The lightly satiric tone of Frost's line "I shall be telling this with a sigh" in "The Road Not Taken" suggests the theme of indecisiveness. That is, the reluctance of someone to make decisions lest the person make the wrong ones. Of course, the ultimate problem is that the ambiguity and lack of decision sometimes leads to more negative results than anything else.
In order to indicate this thematic indecision, Frost employs certain literary techniques:
In the first stanza, the word And is repeated at the front of each line, indicating hesitation; for, the use of the same word "And" holds back the forward movement.
In the second stanza, the word as is repeated twice in the first line, and then in the fourth line in such a manner that it pulls back the phrases following this word:
Then took the other, as just as fair,...
Because it was grassy and wanted [here "wanted" means "lacked"] wear;
Though as for that the passing there
The word "same" and its idea in "just as fair" is repeated in this second stanza, as well.
- Circuitous language
In the second stanza there is no forward movement of thought as the speaker deliberates on the paths circling in thought with such words as "perhaps," "because," "though," and "really about the same."
- Conditional words
Such words as "knowing how way leads on to way," "doubted," and "if ever I should" are used in the third stanza.
- Irregular meter in lines
While most of the poem is written in iambs [unstressed syllable followed by a stressed syllable (ta DUM), which is the normal pattern of spoken English, there is a slowing in each line with the insertion of an anapest [unstressed syllable, then another unstressed, followed by a stressed]. This slowing is suggestive of delay, hesitation, and indecision.
For Robert Frost trees serve as borders. His first line reads that there is "a yellow wood." The addition of the word "yellow" which often connotes danger and being overly analytical and the woods and later "undergrowth" suggest lack of movement, something that accompanies indecision.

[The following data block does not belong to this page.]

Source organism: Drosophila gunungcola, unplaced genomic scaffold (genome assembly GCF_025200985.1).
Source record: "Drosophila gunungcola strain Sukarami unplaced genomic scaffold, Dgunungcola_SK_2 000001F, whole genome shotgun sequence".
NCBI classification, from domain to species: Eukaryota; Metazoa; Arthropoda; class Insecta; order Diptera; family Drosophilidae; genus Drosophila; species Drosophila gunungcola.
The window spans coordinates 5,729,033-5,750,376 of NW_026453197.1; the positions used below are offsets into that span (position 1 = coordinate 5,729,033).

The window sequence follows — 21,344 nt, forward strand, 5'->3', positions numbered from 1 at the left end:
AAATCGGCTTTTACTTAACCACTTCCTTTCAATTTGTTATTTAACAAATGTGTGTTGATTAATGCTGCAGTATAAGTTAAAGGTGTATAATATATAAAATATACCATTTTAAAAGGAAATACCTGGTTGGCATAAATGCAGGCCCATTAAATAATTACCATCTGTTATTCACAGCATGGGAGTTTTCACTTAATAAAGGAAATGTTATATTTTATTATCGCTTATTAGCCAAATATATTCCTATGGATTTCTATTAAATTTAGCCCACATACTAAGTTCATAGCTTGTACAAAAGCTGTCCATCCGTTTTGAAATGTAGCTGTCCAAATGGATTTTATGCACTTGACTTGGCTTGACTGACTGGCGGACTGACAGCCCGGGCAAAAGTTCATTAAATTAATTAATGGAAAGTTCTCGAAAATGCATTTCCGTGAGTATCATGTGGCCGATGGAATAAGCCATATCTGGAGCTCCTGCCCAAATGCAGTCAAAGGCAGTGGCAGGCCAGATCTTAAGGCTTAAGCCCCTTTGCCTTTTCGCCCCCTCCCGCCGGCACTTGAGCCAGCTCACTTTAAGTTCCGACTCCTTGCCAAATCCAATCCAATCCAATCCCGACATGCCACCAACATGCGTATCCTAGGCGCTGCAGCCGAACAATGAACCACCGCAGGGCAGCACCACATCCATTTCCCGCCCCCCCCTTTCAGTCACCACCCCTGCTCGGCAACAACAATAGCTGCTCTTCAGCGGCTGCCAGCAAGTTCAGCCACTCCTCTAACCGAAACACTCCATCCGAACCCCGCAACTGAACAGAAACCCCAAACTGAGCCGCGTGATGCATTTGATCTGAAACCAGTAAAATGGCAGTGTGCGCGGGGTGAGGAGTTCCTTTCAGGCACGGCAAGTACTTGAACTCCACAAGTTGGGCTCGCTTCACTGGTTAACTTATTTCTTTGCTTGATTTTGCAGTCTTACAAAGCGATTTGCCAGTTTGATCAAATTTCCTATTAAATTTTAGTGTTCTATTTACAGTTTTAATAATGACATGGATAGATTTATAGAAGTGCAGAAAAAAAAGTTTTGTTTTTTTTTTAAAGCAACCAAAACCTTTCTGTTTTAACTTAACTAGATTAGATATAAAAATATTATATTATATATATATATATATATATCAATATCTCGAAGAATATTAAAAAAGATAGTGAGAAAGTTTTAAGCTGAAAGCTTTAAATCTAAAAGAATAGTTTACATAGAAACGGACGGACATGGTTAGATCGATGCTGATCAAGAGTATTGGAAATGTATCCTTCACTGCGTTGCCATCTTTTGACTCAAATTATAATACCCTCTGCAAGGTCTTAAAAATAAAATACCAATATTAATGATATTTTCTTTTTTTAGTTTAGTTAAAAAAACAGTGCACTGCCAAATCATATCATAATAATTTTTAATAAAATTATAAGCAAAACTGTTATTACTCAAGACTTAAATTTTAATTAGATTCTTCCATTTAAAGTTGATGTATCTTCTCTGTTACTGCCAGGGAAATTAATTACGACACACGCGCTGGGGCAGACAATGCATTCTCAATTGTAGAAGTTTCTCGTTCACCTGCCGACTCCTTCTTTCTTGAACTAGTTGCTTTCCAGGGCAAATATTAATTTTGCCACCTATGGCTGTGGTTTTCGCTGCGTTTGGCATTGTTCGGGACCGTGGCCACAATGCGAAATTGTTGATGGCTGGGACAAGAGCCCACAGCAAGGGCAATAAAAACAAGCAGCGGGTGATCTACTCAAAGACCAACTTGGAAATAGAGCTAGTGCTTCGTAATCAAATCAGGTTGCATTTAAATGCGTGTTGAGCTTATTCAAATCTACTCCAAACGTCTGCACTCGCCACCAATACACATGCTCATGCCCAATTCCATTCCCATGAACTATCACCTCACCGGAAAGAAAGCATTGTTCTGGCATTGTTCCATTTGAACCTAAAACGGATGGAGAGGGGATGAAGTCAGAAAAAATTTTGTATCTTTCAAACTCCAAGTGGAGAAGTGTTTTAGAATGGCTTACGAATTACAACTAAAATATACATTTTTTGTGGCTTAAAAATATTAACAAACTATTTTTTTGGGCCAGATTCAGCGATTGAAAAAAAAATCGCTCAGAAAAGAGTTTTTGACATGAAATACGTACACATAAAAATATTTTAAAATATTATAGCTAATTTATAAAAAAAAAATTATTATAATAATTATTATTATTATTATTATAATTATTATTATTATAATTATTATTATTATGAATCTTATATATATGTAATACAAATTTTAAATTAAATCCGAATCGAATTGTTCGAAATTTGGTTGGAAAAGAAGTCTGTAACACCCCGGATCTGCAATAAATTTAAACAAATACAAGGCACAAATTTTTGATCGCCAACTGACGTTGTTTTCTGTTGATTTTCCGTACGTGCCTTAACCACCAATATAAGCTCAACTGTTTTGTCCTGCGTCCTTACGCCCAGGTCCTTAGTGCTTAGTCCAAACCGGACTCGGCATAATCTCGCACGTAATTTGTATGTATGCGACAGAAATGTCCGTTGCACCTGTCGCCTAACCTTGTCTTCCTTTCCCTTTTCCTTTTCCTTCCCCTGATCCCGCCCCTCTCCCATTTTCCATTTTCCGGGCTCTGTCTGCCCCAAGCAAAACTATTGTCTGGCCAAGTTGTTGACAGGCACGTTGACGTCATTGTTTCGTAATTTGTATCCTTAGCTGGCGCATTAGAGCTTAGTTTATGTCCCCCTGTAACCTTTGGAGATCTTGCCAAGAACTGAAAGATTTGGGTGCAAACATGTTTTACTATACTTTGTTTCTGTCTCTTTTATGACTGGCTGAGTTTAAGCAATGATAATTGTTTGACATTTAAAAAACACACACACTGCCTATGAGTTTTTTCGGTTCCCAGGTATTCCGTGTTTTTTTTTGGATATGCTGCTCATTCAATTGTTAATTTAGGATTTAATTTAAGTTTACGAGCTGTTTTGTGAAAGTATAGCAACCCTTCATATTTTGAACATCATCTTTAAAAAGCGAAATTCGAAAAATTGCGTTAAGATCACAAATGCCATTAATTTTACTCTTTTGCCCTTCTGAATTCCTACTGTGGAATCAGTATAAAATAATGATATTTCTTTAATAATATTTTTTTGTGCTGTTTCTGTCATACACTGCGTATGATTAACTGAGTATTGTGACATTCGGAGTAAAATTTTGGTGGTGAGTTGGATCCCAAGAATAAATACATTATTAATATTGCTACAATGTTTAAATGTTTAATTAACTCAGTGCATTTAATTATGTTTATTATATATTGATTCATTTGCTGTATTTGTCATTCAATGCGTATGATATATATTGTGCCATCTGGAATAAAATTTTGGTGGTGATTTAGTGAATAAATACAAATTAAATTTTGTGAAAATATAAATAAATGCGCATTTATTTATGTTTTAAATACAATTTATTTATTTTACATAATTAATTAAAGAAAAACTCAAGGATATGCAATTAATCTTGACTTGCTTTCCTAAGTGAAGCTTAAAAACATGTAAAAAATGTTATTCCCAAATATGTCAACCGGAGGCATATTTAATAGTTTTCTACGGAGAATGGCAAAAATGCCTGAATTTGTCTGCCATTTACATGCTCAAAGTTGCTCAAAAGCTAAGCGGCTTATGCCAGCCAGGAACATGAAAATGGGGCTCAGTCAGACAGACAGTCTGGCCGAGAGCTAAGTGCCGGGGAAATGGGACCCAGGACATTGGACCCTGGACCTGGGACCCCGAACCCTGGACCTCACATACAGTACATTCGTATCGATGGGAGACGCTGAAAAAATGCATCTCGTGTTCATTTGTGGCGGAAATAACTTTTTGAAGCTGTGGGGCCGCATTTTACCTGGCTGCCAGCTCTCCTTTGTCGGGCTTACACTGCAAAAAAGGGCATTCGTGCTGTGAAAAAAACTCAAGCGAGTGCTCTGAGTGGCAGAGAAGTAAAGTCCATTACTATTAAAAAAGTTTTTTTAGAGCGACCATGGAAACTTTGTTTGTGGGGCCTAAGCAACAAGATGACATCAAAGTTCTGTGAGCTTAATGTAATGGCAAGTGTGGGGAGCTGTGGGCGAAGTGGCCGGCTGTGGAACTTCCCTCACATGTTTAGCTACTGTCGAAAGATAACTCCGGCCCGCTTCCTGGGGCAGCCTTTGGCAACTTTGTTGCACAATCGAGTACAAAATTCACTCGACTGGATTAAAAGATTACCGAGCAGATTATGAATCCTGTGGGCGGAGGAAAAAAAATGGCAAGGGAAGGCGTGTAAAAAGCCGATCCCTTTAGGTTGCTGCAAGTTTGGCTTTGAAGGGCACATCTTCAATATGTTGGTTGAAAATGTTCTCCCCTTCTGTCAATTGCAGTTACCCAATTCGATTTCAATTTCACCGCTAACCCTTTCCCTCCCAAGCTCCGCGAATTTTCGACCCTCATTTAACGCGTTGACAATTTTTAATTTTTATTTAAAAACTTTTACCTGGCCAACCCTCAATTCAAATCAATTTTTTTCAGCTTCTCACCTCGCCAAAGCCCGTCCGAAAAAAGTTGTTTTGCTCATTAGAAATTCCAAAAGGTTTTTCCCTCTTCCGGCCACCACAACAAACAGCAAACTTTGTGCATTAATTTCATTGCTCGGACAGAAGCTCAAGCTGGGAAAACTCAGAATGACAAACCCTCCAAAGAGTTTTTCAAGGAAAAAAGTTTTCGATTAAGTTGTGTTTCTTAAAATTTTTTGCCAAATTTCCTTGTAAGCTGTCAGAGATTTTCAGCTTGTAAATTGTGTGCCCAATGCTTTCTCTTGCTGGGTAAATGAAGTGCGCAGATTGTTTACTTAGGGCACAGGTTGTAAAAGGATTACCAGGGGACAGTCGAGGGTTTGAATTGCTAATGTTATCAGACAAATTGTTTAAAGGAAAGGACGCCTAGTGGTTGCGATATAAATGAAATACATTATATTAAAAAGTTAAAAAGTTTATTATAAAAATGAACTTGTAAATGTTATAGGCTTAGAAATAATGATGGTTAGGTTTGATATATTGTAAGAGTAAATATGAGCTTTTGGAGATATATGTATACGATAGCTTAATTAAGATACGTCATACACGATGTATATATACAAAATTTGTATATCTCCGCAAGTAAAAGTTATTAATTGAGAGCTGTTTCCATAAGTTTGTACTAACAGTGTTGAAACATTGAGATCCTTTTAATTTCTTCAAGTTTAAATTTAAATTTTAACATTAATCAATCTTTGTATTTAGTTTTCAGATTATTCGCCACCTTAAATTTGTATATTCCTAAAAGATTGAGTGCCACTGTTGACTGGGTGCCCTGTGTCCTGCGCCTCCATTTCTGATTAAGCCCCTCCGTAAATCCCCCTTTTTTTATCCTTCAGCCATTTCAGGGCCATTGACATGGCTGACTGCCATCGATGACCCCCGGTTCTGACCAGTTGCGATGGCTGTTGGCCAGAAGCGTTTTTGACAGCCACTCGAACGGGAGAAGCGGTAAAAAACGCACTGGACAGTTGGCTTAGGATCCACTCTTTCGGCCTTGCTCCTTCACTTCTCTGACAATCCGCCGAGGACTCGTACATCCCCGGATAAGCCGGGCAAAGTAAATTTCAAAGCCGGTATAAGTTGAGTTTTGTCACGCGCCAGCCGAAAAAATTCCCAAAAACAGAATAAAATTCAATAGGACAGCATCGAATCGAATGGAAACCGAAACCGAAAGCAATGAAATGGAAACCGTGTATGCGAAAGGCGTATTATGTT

In the third stanza, Frost writes that two paths "diverged in a woods," suggesting again the border and end of movement. Also, in the third stanza, the color black appears. This use of the black can symbolize negative conditions, too.
The main theme in the poem is that of personal choice. A traveler comes to a fork in the road and decides to take the less travelled path.
There are a lot of metaphors in the poem and these metaphors are indicative that the poem is metaphorical. The paths available to the traveler are analogous to the life paths that one chooses
Two effects that Frost uses are assonance and alliteration. The use of assonance reinforces the persistence that the traveler must have as he goes along his path and it also suggests a kind of continuity and fluidity to his path unlike the other more travelled path which “bent in the undergrowth”. Alliteration as in the phrase "wanted wear” and “first for" creates a musical effect which suggests the happy-go-lucky mood of the traveler.
Lastly there is personification in the phrases “wanted wear". A path cannot want. There is also personification in the phrase “having perhaps the better claim". A path cannot claim. The personification tells us how interactive our life journeys are. "Way leads on to way" and as a result the traveler experiences doubt and begins to think he should have just followed the crowd. Yet the ending suggests that his outcome is favorable as he says "And that has made all the difference."